In 2013 when Travis Suit conceived and executed the first Crossing, paddling across the Gulfstream from Bimini, Bahamas to Florida with three other paddlers—Joseph Morel, Kyle Igneri, and Shane Pompa—they were supported by two 34-foot boats maned by captains Lee Heaton and Brad Nolan along with a motley crew that included a paramedic, a photographer, and some brave family members. They met many obstacles (including the inhospitable August weather and 4-6 foot seas) that paved the way for the evolution of what has become the biggest boating event currently held in the Bahamas, bringing over 82 boats to Bimini in 2019, with a projected 100+ in 2020.
For paddlers the challenge of the Crossing can be mitigated by training, proper gear, nutrition, and good conditions. But this extreme endeavor would not be possible without the support of the experienced boats and captains donating their crafts, skills, and time. In fact, the success of The Crossing for Cystic Fibrosis depends on it. The challenges of shepherding athletes across the Atlantic Gulfstream involve careful navigation, constant attention with readiness to attend paddlers’ needs, awareness of wildlife and other sea vessels, and diligent communication with admiral Sean Dunlevy. Idling in Gulfstream conditions is not for the faint at heart or stomach.
As a two-time crusader I can say that the relationships my captains and I created during the event were life changing and replete with lessons. They stretched and strengthened my ability to trust and broadened my awareness as a team player. To say that my appreciation of what it takes to operate sea craft in the ocean was broadened is an understatement. I was floored.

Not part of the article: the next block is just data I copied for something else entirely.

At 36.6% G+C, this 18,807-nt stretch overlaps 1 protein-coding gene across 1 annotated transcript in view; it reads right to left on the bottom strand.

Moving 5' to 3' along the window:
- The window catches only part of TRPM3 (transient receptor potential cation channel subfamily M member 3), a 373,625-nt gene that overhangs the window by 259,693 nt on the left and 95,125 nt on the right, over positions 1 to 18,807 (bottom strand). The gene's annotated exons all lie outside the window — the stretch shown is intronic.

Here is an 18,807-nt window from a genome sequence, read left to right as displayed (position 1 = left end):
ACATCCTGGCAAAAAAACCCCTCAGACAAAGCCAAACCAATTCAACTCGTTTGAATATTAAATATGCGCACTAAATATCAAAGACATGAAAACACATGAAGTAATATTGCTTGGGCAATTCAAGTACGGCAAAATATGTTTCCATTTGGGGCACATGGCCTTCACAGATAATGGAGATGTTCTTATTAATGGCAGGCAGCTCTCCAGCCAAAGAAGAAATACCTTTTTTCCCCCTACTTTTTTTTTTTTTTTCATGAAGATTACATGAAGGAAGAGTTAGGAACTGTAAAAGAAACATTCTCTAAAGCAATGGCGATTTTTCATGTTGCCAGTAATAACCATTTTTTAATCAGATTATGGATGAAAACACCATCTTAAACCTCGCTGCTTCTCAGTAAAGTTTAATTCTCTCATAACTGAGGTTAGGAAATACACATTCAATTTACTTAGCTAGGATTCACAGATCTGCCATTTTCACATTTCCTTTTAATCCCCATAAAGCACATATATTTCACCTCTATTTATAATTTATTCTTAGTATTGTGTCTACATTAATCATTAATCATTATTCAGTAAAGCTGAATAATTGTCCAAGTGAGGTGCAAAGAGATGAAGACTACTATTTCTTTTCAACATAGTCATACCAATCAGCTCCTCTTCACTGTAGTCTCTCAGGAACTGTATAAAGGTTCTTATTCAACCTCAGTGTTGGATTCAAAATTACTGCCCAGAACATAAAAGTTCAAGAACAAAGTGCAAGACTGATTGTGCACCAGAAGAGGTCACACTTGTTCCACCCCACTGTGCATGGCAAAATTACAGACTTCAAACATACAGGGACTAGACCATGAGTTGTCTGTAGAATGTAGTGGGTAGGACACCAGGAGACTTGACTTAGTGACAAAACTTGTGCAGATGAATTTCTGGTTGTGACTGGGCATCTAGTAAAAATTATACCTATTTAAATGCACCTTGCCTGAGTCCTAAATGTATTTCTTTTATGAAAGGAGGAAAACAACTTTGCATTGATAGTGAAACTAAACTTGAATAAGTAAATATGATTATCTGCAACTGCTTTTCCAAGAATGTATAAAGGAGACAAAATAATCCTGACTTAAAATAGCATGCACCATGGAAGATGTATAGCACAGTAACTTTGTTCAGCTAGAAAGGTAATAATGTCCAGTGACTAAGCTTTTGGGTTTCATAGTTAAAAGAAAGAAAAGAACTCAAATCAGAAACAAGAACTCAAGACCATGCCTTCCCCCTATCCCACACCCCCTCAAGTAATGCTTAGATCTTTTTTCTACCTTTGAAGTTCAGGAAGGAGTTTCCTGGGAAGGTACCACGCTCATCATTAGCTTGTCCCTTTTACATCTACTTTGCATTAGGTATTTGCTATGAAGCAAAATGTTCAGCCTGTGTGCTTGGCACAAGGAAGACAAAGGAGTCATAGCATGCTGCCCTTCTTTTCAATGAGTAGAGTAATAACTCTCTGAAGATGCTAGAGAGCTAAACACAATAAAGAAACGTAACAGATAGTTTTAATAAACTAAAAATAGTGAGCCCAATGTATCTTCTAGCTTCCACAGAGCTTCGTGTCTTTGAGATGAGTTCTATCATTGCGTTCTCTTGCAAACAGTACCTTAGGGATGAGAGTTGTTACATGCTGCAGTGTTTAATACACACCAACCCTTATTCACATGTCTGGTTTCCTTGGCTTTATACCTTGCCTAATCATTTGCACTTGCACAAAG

A captain with experience crossing the Gulf will make all the difference in how quickly you land on that beach in Lake Worth. In 2018 my father, Augie Diaz, a world class sailing competitor with decades of experience on sailboats, captained for me and three other paddlers. I had never seen him in action. Reading currents and meticulously, sometimes stubbornly, correcting his course, he was truly in his element and completely immersed in his flow: the art of navigation. I sort of fell for him all over again. And he got us to the beach in Florida in just 12 hours.
My captain in 2019, Pablo Conde, an entrepreneur with Bahamian interests that had him crossing the Gulf on a regular basis, was equally impressive and took amazing care of my team. Conditions that year were definitely challenging, especially trudging along at slow speeds, but he made it look effortless while keeping a razor sharp awareness. He was also an amazing presence in Bimini in the days leading up to our launch, easing all our nerves with his commitment to enjoy the experience and his sense of humor.
I’m not the only one singing praises about my captains. Ask any Crossing Crusader and they will tell you they owe the success of their Crossing to their captain. 2019 Crusader Jeremy Howard, shares: